A second-order response surface design in k variables consisting of a two-level factorial, 2k axial runs, and one or more center points. The two-level factorial portion of a CCD can be a fractional factorial design when k is large. The CCD is the most widely used design for itting a second-order model.

  • Conditional probability mass function

    The probability mass function of the conditional probability distribution of a discrete random variable.

  • Confounding

    When a factorial experiment is run in blocks and the blocks are too small to contain a complete replicate of the experiment, one can run a fraction of the replicate in each block, but this results in losing information on some effects. These effects are linked with or confounded with the blocks. In general, when two factors are varied such that their individual effects cannot be determined separately, their effects are said to be confounded.

  • Conidence coeficient

    The probability 1?a associated with a conidence interval expressing the probability that the stated interval will contain the true parameter value.

  • Conidence level

    Another term for the conidence coeficient.

  • Continuous uniform random variable

    A continuous random variable with range of a inite interval and a constant probability density function.

  • Correlation coeficient

    A dimensionless measure of the linear association between two variables, usually lying in the interval from ?1 to +1, with zero indicating the absence of correlation (but not necessarily the independence of the two variables).

  • Covariance

    A measure of association between two random variables obtained as the expected value of the product of the two random variables around their means; that is, Cov(X Y, ) [( )( )] =? ? E X Y ? ? X Y .

  • Cumulative sum control chart (CUSUM)

    A control chart in which the point plotted at time t is the sum of the measured deviations from target for all statistics up to time t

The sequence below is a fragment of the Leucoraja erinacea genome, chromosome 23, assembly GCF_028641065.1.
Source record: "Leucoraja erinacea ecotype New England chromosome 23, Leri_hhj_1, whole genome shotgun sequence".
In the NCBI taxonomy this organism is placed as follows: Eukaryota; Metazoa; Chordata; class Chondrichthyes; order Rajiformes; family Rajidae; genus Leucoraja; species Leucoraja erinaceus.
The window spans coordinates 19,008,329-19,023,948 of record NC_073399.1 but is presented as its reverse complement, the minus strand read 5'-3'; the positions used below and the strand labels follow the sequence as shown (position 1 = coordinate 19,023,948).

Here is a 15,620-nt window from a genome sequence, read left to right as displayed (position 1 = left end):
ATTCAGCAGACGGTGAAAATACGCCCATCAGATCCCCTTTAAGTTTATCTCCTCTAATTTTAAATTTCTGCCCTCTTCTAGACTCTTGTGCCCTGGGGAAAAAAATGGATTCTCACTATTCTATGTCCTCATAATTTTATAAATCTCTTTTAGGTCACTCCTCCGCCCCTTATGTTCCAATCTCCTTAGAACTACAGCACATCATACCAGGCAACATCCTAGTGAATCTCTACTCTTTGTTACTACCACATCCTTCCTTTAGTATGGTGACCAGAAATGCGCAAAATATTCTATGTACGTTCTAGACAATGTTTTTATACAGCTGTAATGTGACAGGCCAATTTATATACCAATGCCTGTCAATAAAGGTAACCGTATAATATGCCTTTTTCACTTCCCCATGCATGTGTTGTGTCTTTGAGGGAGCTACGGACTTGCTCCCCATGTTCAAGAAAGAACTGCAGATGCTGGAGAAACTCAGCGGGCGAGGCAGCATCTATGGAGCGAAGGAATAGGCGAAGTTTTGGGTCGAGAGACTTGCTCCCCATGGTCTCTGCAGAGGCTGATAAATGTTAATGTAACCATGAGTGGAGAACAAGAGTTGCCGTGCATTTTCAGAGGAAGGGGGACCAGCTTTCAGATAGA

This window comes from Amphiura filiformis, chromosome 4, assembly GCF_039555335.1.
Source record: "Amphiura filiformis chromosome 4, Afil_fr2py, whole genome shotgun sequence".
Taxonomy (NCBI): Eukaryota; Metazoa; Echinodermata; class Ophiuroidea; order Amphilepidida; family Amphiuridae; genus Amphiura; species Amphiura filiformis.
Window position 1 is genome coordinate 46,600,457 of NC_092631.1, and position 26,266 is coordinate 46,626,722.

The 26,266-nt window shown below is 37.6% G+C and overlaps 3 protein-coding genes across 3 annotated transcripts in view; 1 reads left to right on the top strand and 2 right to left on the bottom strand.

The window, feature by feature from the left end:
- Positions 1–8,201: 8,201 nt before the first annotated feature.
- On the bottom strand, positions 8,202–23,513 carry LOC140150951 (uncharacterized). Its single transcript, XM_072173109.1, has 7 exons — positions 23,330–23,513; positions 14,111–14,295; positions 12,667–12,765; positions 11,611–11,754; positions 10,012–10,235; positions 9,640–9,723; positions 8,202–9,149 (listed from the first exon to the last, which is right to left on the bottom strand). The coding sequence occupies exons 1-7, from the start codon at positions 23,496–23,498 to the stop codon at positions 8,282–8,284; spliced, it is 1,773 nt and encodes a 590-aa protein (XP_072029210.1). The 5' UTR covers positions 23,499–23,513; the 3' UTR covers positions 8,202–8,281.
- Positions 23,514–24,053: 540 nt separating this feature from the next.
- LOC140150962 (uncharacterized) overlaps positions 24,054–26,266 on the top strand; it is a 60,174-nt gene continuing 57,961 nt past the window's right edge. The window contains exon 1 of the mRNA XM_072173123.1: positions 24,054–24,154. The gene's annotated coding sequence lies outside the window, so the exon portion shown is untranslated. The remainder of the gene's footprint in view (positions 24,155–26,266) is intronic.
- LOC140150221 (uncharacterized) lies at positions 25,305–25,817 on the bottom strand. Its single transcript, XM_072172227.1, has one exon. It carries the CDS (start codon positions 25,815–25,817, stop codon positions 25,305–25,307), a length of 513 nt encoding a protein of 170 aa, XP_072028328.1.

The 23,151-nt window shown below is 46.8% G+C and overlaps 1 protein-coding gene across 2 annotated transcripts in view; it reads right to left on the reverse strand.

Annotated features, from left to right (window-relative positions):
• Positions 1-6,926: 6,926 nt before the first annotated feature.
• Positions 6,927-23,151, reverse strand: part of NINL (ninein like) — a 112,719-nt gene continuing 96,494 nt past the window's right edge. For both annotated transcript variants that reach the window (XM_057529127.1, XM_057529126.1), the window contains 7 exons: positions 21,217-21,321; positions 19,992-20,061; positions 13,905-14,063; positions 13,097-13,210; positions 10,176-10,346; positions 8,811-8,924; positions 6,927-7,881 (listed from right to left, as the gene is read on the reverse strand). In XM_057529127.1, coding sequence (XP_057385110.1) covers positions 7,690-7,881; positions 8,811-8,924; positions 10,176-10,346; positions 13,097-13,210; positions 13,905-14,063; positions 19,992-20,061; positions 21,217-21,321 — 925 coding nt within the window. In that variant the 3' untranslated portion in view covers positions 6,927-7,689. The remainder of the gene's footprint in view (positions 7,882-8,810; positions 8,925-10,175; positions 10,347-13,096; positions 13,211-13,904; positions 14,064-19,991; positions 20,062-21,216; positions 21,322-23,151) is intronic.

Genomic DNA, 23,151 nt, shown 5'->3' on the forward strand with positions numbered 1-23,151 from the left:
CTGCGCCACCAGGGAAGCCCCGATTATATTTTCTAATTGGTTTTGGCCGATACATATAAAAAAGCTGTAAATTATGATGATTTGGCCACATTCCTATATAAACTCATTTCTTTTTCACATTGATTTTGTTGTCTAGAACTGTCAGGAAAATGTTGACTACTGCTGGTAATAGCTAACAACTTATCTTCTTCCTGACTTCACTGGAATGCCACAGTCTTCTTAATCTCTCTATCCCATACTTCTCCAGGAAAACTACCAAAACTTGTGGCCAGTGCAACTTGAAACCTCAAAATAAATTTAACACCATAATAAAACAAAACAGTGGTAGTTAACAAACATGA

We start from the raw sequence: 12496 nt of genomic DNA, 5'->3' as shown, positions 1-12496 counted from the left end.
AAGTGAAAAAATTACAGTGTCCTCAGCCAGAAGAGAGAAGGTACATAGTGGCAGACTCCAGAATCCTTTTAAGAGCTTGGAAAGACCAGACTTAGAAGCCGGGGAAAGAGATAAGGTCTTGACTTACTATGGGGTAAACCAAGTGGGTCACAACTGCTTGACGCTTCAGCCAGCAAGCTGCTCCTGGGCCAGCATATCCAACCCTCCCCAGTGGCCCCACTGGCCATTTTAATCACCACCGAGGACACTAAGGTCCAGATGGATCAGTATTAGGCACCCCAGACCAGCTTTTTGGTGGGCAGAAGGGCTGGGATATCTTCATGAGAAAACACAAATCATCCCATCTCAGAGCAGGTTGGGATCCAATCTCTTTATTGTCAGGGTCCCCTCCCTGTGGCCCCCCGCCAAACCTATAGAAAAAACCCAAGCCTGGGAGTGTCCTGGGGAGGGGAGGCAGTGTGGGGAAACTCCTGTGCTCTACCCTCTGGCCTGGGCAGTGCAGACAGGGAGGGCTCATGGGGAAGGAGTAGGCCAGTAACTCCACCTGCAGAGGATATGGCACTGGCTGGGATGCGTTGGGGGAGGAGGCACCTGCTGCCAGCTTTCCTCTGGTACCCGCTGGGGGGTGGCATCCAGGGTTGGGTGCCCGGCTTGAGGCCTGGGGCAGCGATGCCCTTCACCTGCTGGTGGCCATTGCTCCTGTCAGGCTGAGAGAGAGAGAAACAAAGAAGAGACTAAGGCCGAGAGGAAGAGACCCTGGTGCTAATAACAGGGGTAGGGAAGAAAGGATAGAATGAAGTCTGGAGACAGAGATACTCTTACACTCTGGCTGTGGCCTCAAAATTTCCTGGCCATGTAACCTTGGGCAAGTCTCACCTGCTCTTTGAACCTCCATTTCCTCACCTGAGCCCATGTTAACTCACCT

• Deining relation

    A subset of effects in a fractional factorial design that deine the aliases in the design.

  • Expected value

    The expected value of a random variable X is its long-term average or mean value. In the continuous case, the expected value of X is E X xf x dx ( ) = ?? ( ) ? ? where f ( ) x is the density function of the random variable X.

  • F-test

    Any test of signiicance involving the F distribution. The most common F-tests are (1) testing hypotheses about the variances or standard deviations of two independent normal distributions, (2) testing hypotheses about treatment means or variance components in the analysis of variance, and (3) testing signiicance of regression or tests on subsets of parameters in a regression model.

  • Fixed factor (or fixed effect).

    In analysis of variance, a factor or effect is considered ixed if all the levels of interest for that factor are included in the experiment. Conclusions are then valid about this set of levels only, although when the factor is quantitative, it is customary to it a model to the data for interpolating between these levels.

  • Gamma function

    A function used in the probability density function of a gamma random variable that can be considered to extend factorials

  • Generator

    Effects in a fractional factorial experiment that are used to construct the experimental tests used in the experiment. The generators also deine the aliases.

Textbook Survival Guides